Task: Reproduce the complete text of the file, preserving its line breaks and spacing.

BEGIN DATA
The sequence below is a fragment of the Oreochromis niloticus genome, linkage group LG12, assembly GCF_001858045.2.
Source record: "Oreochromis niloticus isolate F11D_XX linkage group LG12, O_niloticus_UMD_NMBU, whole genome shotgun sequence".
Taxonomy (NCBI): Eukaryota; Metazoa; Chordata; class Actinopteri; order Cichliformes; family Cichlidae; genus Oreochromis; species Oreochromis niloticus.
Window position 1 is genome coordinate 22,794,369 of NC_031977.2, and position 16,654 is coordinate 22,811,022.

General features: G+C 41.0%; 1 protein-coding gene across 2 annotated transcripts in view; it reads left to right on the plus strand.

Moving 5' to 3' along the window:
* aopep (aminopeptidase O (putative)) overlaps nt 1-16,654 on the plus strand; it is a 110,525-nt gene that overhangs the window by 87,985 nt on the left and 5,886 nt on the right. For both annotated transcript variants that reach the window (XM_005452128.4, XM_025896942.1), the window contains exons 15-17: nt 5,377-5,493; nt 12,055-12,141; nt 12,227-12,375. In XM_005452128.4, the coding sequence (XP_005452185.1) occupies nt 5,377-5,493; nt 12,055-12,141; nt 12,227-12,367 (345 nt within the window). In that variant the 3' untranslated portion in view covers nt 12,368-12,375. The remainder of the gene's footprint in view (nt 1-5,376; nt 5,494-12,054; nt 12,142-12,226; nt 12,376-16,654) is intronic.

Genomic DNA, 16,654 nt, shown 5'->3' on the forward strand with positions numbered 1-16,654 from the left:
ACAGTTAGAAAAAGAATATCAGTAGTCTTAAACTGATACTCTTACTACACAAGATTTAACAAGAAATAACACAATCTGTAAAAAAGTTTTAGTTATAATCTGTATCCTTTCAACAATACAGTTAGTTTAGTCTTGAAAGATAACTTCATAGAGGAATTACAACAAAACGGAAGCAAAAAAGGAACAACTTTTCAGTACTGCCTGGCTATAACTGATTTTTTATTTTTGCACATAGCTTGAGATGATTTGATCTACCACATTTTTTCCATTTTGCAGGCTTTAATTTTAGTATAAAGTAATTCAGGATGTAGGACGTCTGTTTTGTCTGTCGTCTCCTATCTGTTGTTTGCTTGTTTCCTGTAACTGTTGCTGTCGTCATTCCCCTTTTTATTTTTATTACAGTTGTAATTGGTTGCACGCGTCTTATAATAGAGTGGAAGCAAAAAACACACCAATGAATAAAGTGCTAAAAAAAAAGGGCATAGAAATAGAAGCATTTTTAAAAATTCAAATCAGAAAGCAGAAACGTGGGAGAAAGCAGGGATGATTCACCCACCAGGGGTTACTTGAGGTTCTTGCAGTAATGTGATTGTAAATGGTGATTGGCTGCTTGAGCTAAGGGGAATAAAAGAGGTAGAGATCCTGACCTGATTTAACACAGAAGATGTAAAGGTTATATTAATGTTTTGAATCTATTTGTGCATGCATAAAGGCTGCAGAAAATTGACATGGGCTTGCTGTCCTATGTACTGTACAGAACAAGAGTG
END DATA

The sequence below is a fragment of the Oreochromis niloticus genome, linkage group LG12, assembly GCF_001858045.2.
Source record: "Oreochromis niloticus isolate F11D_XX linkage group LG12, O_niloticus_UMD_NMBU, whole genome shotgun sequence".
Taxonomy (NCBI): Eukaryota; Metazoa; Chordata; class Actinopteri; order Cichliformes; family Cichlidae; genus Oreochromis; species Oreochromis niloticus.
Window position 1 is genome coordinate 22,794,369 of NC_031977.2, and position 16,654 is coordinate 22,811,022.

General features: G+C 41.0%; 1 protein-coding gene across 2 annotated transcripts in view; it reads left to right on the plus strand.

Moving 5' to 3' along the window:
* aopep (aminopeptidase O (putative)) overlaps nt 1-16,654 on the plus strand; it is a 110,525-nt gene that overhangs the window by 87,985 nt on the left and 5,886 nt on the right. For both annotated transcript variants that reach the window (XM_005452128.4, XM_025896942.1), the window contains exons 15-17: nt 5,377-5,493; nt 12,055-12,141; nt 12,227-12,375. In XM_005452128.4, the coding sequence (XP_005452185.1) occupies nt 5,377-5,493; nt 12,055-12,141; nt 12,227-12,367 (345 nt within the window). In that variant the 3' untranslated portion in view covers nt 12,368-12,375. The remainder of the gene's footprint in view (nt 1-5,376; nt 5,494-12,054; nt 12,142-12,226; nt 12,376-16,654) is intronic.

Genomic DNA, 16,654 nt, shown 5'->3' on the forward strand with positions numbered 1-16,654 from the left:
ACAGTTAGAAAAAGAATATCAGTAGTCTTAAACTGATACTCTTACTACACAAGATTTAACAAGAAATAACACAATCTGTAAAAAAGTTTTAGTTATAATCTGTATCCTTTCAACAATACAGTTAGTTTAGTCTTGAAAGATAACTTCATAGAGGAATTACAACAAAACGGAAGCAAAAAAGGAACAACTTTTCAGTACTGCCTGGCTATAACTGATTTTTTATTTTTGCACATAGCTTGAGATGATTTGATCTACCACATTTTTTCCATTTTGCAGGCTTTAATTTTAGTATAAAGTAATTCAGGATGTAGGACGTCTGTTTTGTCTGTCGTCTCCTATCTGTTGTTTGCTTGTTTCCTGTAACTGTTGCTGTCGTCATTCCCCTTTTTATTTTTATTACAGTTGTAATTGGTTGCACGCGTCTTATAATAGAGTGGAAGCAAAAAACACACCAATGAATAAAGTGCTAAAAAAAAAGGGCATAGAAATAGAAGCATTTTTAAAAATTCAAATCAGAAAGCAGAAACGTGGGAGAAAGCAGGGATGATTCACCCACCAGGGGTTACTTGAGGTTCTTGCAGTAATGTGATTGTAAATGGTGATTGGCTGCTTGAGCTAAGGGGAATAAAAGAGGTAGAGATCCTGACCTGATTTAACACAGAAGATGTAAAGGTTATATTAATGTTTTGAATCTATTTGTGCATGCATAAAGGCTGCAGAAAATTGACATGGGCTTGCTGTCCTATGTACTGTACAGAACAAGAGTG